Diane von Furstenberg and the late Liz Claiborne now have a permanent place on Seventh Avenue — stars along the street’s Fashion Walk of Fame.
While both Belgian-born designers were lauded for their contributions to American fashion and their respective plaques were unveiled Tuesday at the Bryant Park Grill, von Furstenberg used the occasion to remind attendees about the importance of saving some semblance of the Garment District. City officials, union advocates, designers and apparel workers have yet to hammer out a plan to reduce the space earmarked for manufacturing, which has dwindled in recent years.
“I didn’t know that Liz was born in Brussels, so you see a tiny little country can do a lot. There were so many immigrants that came to New York and started in this district, so many tailors, so many pattern makers, so many salesmen, so many Willy Lomans. It’s a very, very special part of New York — that district, that world,” von Furstenberg said. “Fashion is a very important section of New York City, but is also important because of so many hopes that came to this country — so many refugees, so many immigrants who came in and had the American dream and realized the American dream.”
Von Furstenberg noted the Garment District is especially important to “young designers who start out and walk the streets to find a factory and accessibility. She also acknowledged that production has fallen off and that “the city is looking at ways to preserve core manufacturing while at the same time working with the landlords.”
“As president of the [Council of Fashion Designers of America] it is the hope that the city, the designers, the landlords, the unions and the factories can come together soon and help this district not to disappear — to secure a plan to keep some manufacturing in the Garment District as it is the foundation on which American fashion was built. Let’s always be together and try to find solutions together,” von Furstenberg said.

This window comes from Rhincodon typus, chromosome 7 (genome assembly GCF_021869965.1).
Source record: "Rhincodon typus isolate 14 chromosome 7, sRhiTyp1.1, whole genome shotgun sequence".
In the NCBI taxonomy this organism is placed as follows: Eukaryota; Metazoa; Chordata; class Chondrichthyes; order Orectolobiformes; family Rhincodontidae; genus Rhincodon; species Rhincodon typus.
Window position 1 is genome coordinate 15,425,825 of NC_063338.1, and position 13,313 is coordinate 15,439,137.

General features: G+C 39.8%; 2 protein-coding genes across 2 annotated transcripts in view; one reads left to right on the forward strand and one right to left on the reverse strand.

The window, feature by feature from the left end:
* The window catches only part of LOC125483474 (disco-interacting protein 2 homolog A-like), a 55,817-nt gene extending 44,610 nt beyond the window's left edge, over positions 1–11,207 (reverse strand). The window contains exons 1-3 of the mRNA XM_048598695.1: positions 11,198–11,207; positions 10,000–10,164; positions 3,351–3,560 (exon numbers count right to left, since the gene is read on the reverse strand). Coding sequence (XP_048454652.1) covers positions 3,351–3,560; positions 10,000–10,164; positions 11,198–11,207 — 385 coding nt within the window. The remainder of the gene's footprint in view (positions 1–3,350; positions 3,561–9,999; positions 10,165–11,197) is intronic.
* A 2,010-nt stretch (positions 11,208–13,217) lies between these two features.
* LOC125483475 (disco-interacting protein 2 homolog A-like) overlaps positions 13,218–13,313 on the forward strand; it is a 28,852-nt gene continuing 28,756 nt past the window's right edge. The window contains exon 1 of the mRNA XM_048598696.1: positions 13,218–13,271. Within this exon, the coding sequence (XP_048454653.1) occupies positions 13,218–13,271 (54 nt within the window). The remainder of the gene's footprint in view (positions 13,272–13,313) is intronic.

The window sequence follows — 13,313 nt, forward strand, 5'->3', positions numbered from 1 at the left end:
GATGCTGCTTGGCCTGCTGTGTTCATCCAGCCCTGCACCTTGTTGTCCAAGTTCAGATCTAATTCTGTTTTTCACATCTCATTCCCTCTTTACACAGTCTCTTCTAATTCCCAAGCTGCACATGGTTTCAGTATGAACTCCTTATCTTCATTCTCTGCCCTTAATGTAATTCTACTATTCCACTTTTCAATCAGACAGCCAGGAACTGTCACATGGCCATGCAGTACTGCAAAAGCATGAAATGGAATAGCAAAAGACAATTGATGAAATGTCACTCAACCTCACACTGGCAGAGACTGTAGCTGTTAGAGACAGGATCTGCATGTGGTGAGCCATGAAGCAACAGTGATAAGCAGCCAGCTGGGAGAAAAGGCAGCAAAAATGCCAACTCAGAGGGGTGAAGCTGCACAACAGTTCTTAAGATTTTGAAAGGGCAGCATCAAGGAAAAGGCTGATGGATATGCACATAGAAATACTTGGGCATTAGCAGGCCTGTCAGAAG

Her rallying call did not fall on deaf ears. Patrick Murphy, head of Fashion/Retail Industry Growth Initiatives for New York City’s Economic Development Corp., had proclaimed Wednesday Fashion Walk of Fame Day on behalf of Mayor Michael Bloomberg, who had to bow out of the presentation. Isabel Toledo, Yeohlee Teng, Dennis Basso, Lord & Taylor’s Lavelle Olexa, Saks Fifth Avenue’s Michael Fink, Macy’s East’s Nicole Fischelis, Helen O’Hagan, Ruth Finley and Marylou Luther were among the few hundred designers, retailers and other industry supporters on hand.
Afterward, Murphy said, “Today’s ceremony exemplifies that New York remains the world’s fashion capital. As we celebrate homegrown success stories like those of Diane von Furstenberg and Liz Claiborne, we are encouraged by Diane’s commitment to the Garment Center and will continue to work with fashion industry stakeholders to ensure the Garment Center remains the vital core of fashion in New York City.”
Liz Claiborne’s husband, Art Ortenberg, shared his gratitude with the crowd for adding her name to the 26 designers that now line the Fashion Walk of Fame. He thanked a bevy of people including her parents, mentors, colleagues, retailers and “particular thanks to all of you who have put her in such prestigious company.”
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